The Society held its monthly lunch meeting on Saturday July 24, beginning at noon. The picnic lunch was expertly prepared by Trustee Erma Schroeder and her daughter Kathleen Watson. Following the lunch a short business meeting was conducted. Photo enhancements completed by Willard Loomis were on display.
Half-Shire has been notified that we are awarded a grant in the amount of $2,225.00 from the Pulaski Community Fund that will go towards our hardwood floor installation in the SW classroom. The original wood ordered was sent back two weeks ago as it was full of worm holes and had many knots. At the meeting it was agreed to have three new bids to consider before going forward with any purchase.
July 24 & 25, as well as the previous weekend were work days at the Richland headquarters of the society. A good deal of grounds work as well as much needed filing was completed during these four days. July 30 and 31 will also be work days, contact President Shawn Doyle if you would like to do some volunteer work.
Our AmeriCorps worker Erin Bacon found some most interesting papers while going through the files of a neighboring historical society. The files seem to be part of the work notes from the 1939 book “The History of Pulaski Schools”. Included in the packet of papers were survey forms sent out to all of the Pulaski district one room schools at the time asking trustees and teachers to write out the histories of the buildings and the district.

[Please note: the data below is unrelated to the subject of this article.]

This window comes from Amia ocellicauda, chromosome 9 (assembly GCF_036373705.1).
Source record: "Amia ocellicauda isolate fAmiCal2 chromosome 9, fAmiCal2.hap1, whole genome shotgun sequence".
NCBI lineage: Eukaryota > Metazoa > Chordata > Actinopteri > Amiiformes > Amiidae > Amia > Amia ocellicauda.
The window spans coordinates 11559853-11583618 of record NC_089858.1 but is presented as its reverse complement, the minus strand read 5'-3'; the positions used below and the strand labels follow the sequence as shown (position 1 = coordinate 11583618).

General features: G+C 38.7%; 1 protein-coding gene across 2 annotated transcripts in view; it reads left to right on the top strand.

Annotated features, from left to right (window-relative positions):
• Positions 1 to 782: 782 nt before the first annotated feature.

One particular history of interest is the one prepared by a trustee of the Port Ontario-Bethel School. The writer reported that she was a granddaughter of Dan Brown, who served as an early trustee of the district and recorded many events in his diary. On August 31, 1897 he had reported in his diary that construction of the current school building at Bethel Corners was begun.
This building information, as well as subsequent pages on this building will serve to assist the new members of the Toothpick P.A. and Community Center board as future grants and funding for renovations of the old school building as well as the former Bethel Church are sought. The Bethel Corners structures have booth fallen into great disrepair over the past twenty years, and are in serious jeopardy if not attended to. The church building was constructed in 1857 by Eli Wheeler, a neighboring carpenter and local abolitionist leader who also donated the site for the structure on the NE corner of modern County Rte. 5 and scenic highway. Wheeler, along with Rev. George Bragdon and other leaders in the Port Ontario Community sought to build a non-denominational church that also served as a center of anti-slavery activity in the region.
The Bethel Church was discontinued in the late 1940s and was signed over to a new volunteer board for use as a community Center. The community center name and mission was changed twenty years ago to one of a performing arts center. The church was moved in 2001 across the road following the acquisition of land on the former site by New York State as part of the bridge project. Land on the NW corner of the same intersection was donated by the Seiter family, and the church was placed behind the 1897 school building. No activities have been held on the site since the move.
Extensive research into the Bethel Corners church and school is being assembled and placed in notebooks on the Half-Shire shelves.
Half Shire is open each Friday from noon until 4pm or by appointment. The group can be contacted at P.O. 73, Richland, NY 13144 or on the web at www.halfshire.com
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